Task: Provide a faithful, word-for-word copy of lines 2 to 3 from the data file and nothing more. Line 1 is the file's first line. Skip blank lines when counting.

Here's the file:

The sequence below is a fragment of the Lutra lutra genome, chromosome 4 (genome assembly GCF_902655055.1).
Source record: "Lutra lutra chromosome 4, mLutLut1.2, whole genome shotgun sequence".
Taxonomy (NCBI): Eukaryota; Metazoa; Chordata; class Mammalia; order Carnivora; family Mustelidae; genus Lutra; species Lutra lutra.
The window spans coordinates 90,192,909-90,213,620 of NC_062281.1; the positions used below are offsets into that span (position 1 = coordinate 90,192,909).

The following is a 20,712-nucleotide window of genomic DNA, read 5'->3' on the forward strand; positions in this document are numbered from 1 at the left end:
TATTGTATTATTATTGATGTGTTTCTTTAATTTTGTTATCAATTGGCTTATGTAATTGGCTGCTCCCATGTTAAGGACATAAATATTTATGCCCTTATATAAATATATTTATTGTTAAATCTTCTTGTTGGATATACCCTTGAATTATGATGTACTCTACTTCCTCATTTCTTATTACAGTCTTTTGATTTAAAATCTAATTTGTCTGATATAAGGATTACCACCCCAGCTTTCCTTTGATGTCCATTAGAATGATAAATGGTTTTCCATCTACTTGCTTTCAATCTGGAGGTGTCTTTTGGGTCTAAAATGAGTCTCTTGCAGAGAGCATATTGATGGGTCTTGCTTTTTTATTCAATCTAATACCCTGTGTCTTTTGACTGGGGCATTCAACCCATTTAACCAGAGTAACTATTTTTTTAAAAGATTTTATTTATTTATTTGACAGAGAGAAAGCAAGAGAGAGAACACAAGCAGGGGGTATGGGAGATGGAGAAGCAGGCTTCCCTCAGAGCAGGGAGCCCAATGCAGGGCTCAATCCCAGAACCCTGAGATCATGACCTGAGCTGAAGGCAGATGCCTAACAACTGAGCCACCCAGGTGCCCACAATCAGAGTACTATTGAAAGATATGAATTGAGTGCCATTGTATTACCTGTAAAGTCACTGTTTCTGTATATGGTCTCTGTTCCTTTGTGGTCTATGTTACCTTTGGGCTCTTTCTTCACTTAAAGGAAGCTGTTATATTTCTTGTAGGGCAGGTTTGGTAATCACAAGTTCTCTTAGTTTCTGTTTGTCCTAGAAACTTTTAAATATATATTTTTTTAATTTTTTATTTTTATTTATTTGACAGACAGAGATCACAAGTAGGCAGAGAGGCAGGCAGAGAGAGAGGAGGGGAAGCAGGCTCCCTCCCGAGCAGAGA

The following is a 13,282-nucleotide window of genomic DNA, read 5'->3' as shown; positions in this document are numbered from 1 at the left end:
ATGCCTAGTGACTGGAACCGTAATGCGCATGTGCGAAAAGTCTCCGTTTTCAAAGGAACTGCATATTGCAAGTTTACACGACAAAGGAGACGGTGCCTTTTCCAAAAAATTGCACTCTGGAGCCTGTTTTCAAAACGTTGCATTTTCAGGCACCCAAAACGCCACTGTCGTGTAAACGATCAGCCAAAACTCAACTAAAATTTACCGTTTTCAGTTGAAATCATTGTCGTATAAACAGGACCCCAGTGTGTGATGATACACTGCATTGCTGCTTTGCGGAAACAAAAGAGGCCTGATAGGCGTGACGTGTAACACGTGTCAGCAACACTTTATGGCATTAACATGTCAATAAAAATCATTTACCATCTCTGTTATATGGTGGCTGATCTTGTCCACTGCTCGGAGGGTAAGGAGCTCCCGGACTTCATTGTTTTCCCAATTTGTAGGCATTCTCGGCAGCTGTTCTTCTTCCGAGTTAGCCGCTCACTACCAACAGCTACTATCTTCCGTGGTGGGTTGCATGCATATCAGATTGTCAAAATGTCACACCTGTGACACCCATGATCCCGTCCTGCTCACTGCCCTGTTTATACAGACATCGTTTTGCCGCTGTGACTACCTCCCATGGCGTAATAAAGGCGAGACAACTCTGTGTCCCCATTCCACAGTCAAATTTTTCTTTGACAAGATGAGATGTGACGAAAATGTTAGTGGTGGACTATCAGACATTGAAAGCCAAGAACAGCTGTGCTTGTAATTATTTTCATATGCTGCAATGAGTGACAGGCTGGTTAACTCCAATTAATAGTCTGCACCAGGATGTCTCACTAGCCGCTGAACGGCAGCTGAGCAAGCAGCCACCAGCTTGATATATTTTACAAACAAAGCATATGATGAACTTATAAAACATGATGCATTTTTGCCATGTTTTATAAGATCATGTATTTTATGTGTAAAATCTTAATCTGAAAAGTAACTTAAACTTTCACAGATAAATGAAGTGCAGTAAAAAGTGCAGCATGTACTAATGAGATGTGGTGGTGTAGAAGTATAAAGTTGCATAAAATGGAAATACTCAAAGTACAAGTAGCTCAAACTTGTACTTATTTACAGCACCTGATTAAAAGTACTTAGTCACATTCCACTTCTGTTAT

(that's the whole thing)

Source record: "Lutra lutra chromosome 4, mLutLut1.2, whole genome shotgun sequence".
Taxonomy (NCBI): Eukaryota; Metazoa; Chordata; class Mammalia; order Carnivora; family Mustelidae; genus Lutra; species Lutra lutra.